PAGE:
Third Pathophysiology of Prenatal Cocaine ExposureLester B.M. · Padbury J.F.
Warren Alpert Medical School of Brown university, Women and Infants’ Hospital of Rhode Island, Providence, R.I., USA
Barry M. Lester, PhD
Women and Infants’ Hospital of Rhode Island
101 Dudley Street
Providence, RI 02905 (USA)
Tel. +1 401 453 7640, Fax +1 401 453 7646, E-Mail Barry_Lester@Brown.edu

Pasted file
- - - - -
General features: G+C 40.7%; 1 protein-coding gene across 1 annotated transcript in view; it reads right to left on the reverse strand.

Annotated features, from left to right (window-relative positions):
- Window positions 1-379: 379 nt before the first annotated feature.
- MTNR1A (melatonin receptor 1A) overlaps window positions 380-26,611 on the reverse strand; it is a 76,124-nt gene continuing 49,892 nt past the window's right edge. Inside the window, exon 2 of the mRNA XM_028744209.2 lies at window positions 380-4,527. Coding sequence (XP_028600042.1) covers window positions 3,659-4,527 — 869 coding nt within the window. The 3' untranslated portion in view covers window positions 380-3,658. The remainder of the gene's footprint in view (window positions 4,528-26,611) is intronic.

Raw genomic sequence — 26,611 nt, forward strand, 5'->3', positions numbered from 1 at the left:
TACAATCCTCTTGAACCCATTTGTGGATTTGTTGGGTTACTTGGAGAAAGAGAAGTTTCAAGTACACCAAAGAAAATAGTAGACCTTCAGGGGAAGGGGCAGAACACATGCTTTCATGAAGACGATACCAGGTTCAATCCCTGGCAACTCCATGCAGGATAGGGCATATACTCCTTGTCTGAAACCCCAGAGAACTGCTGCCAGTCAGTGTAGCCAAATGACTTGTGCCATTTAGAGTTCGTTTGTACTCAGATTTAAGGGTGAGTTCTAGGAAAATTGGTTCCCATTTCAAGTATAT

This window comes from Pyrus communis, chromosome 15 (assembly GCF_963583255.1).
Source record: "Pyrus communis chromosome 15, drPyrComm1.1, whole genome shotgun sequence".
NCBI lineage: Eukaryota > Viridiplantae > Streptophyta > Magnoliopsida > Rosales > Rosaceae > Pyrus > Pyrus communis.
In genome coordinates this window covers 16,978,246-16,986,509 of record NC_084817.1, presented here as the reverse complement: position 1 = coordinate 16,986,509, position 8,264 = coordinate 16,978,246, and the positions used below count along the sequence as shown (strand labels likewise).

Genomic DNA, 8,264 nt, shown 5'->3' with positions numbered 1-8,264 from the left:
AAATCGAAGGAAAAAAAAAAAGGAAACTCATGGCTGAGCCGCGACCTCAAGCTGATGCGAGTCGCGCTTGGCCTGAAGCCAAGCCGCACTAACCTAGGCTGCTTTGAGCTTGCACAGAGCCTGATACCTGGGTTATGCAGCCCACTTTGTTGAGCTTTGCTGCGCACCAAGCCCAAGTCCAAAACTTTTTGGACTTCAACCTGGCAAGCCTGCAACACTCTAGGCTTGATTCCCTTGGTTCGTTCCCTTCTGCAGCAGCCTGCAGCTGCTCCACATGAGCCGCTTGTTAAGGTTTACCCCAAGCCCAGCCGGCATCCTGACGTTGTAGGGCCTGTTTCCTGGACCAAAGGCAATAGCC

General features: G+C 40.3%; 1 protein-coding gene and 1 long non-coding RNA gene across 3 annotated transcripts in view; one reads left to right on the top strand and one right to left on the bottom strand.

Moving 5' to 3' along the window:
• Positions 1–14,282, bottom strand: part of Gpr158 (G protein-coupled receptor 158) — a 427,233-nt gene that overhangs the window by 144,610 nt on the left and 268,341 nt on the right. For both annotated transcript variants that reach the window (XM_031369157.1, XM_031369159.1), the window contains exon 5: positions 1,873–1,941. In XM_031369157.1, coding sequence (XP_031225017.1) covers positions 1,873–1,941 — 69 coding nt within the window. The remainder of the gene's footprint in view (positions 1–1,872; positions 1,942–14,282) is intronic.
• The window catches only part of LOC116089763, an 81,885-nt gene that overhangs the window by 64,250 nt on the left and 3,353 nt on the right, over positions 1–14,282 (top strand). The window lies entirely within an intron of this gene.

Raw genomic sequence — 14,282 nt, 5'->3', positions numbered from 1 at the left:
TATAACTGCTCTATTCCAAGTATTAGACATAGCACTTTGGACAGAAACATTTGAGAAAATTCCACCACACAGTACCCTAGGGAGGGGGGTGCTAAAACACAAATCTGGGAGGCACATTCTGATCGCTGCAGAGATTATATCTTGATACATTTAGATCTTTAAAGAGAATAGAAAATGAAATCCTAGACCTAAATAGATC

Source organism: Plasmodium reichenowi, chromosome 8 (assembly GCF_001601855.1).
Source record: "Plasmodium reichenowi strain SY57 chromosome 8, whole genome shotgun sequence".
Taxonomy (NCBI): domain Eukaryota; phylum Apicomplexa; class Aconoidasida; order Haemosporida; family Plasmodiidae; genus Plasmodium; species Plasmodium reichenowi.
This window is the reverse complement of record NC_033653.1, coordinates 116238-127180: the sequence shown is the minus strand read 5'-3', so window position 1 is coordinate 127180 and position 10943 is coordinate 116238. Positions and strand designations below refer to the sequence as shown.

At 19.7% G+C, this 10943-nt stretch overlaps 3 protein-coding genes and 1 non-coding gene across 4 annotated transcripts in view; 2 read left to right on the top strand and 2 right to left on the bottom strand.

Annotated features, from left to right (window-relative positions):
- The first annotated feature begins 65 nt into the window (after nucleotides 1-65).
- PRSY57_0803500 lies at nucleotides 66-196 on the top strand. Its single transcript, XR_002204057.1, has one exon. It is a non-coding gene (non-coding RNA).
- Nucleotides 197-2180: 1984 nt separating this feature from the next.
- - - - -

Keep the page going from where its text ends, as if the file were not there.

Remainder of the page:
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The pathophysiology of the effects of cocaine on fetal development has been described along 2 major pathways: neurochemical effects and vasoconstrictive effects. Following a summary of these effects, we suggest a ‘third pathophysiology’ in which altered fetal programming affects the acute and long-term adverse effects of in utero cocaine exposure. We describe how cocaine as a stressor alters the expression of key candidate genes, increasing exposure to catecholamines and fetal cortisol-altering neuroendocrine (hypothalamic-pituitary-adrenal axis) activity, leading to infant behavioral dysregulation, poor behavioral control and emotion regulation during childhood and phenotypes that confer vulnerability to substance use in adolescence. This model is discussed in relation to follow-up studies of the effects of in utero cocaine exposure and maturational changes in brain development.
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